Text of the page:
Umar Akmal could learn his cricketing fate on April 27, with that date set for his hearing in front of the Chairman of the Disciplinary Panel Justice (retired) Fazal-e-Miran Chauhan. Both the player and the PCB have been required to attend the hearing, which is scheduled at the National Cricket Academy in Gaddafi Stadium, Lahore.
Akmal’s case went directly to the Disciplinary Panel after he opted to forego the right to a hearing before the Anti-Corruption Tribunal, where he could have pleaded innocence and contested the charges. His decision not to do that means, in effect, he has decided to accept whatever sanctions Justice Chauhan imposes on him. There was a belief this would lead to a lighter sanction than might otherwise have resulted, which will now be put to the test next week.
Justice Chauhan will confirm the offences, which, now that Akmal is not contesting them, is a matter of formality, before announcing the cricketer’s punishment, which in Akmal’s case ranges from a six month suspension to a life ban.
The PCB formally charged Akmal with two breaches of its anti-corruption code for two unrelated incidents on March 20. The charges come under Article 2.4.4, which deals with: “Failing to disclose to the PCB Vigilance and Security Department (without unnecessary delay) full details of any approaches or invitations received by the Participant to engage in Corrupt Conduct under this Anti-Corruption Code”. Akmal had been provisionally suspended on February 20 – the day the PSL began – and was issued the notice of charge on March 17.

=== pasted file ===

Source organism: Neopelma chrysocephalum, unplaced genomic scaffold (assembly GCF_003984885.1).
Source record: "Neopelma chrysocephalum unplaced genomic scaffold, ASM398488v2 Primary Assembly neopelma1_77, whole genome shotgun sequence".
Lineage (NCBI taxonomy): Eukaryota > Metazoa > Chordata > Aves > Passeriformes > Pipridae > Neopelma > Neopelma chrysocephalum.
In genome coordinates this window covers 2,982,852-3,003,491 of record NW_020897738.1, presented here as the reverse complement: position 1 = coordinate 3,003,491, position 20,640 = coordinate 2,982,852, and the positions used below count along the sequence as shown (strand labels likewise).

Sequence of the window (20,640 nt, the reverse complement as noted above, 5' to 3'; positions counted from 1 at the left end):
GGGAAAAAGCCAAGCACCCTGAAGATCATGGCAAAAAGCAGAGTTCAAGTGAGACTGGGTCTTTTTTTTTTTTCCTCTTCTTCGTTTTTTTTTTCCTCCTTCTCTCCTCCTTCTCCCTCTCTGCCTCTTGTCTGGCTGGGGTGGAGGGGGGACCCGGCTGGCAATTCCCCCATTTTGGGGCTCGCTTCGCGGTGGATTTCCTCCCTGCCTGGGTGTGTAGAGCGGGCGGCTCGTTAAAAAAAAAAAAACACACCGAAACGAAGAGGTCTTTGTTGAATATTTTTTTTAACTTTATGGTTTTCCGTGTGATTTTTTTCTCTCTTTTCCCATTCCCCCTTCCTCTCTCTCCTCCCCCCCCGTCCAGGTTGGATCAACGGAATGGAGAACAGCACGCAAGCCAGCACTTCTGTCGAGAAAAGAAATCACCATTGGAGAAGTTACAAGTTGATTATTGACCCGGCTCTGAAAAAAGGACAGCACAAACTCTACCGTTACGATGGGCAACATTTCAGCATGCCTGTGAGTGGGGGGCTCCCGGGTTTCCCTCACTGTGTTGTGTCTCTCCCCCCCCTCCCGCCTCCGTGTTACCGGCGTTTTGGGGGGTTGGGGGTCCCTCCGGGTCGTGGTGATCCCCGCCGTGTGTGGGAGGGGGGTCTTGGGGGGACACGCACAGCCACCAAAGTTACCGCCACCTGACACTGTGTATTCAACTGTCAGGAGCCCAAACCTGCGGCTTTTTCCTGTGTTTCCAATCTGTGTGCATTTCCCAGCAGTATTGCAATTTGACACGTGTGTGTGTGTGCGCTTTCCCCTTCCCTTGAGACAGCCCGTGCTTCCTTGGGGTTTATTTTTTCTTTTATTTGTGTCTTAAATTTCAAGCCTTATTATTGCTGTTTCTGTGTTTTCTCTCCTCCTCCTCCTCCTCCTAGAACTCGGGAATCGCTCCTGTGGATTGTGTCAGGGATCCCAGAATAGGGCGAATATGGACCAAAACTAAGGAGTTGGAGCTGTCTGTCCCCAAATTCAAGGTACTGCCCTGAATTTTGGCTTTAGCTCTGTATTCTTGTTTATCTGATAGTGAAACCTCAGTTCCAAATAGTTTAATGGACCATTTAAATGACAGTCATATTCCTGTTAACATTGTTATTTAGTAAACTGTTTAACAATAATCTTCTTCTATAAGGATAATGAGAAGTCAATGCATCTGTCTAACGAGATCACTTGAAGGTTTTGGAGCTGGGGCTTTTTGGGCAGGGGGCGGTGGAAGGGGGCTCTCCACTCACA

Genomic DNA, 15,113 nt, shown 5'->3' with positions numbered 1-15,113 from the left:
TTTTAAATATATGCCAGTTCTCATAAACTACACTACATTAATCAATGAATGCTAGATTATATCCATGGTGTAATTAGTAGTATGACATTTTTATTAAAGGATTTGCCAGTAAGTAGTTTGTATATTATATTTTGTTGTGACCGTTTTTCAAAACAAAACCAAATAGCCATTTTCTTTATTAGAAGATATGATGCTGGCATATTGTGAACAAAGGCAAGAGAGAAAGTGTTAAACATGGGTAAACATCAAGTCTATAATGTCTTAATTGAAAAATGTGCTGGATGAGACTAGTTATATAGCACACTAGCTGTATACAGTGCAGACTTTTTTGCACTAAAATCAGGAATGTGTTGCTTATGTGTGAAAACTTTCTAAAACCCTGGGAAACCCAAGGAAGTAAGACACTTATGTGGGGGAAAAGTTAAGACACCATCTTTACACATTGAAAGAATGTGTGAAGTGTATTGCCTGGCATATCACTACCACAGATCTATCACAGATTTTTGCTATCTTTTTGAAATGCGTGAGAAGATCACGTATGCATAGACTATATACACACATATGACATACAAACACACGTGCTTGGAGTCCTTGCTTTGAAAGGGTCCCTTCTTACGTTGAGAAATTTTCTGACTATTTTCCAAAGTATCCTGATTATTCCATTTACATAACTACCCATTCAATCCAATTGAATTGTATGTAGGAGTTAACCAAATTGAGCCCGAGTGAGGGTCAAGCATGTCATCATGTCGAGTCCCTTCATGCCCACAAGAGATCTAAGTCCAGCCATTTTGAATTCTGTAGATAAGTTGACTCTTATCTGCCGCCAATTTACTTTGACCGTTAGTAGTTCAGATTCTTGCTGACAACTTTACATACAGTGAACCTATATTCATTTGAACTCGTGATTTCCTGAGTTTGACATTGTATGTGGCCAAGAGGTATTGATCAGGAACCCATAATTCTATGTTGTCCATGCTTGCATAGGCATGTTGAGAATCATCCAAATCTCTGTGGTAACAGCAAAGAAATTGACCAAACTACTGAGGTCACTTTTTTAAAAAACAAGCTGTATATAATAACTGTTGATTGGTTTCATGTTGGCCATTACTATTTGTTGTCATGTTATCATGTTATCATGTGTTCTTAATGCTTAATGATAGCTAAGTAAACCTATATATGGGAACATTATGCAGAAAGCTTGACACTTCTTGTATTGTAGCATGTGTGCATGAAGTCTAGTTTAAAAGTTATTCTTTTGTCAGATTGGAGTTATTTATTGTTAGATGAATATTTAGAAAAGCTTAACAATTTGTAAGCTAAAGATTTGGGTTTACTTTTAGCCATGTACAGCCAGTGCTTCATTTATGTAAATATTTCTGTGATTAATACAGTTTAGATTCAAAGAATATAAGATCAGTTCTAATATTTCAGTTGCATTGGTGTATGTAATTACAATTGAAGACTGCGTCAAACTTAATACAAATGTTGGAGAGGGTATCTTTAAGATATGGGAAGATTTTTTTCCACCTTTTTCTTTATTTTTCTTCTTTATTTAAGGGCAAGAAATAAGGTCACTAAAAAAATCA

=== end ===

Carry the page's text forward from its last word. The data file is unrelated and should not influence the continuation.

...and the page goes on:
This isn’t Justice Chauhan’s first involvement in high-profile cases affecting Pakistan cricket over the recent past. He was on the Anti-Corruption Trial tribunal that the PCB referred Nasir Jamshed’s case for adjudication to, as well as the independent adjudicator on the case concerning a misconduct complaint against PCB Board of Governors member Numan Butt.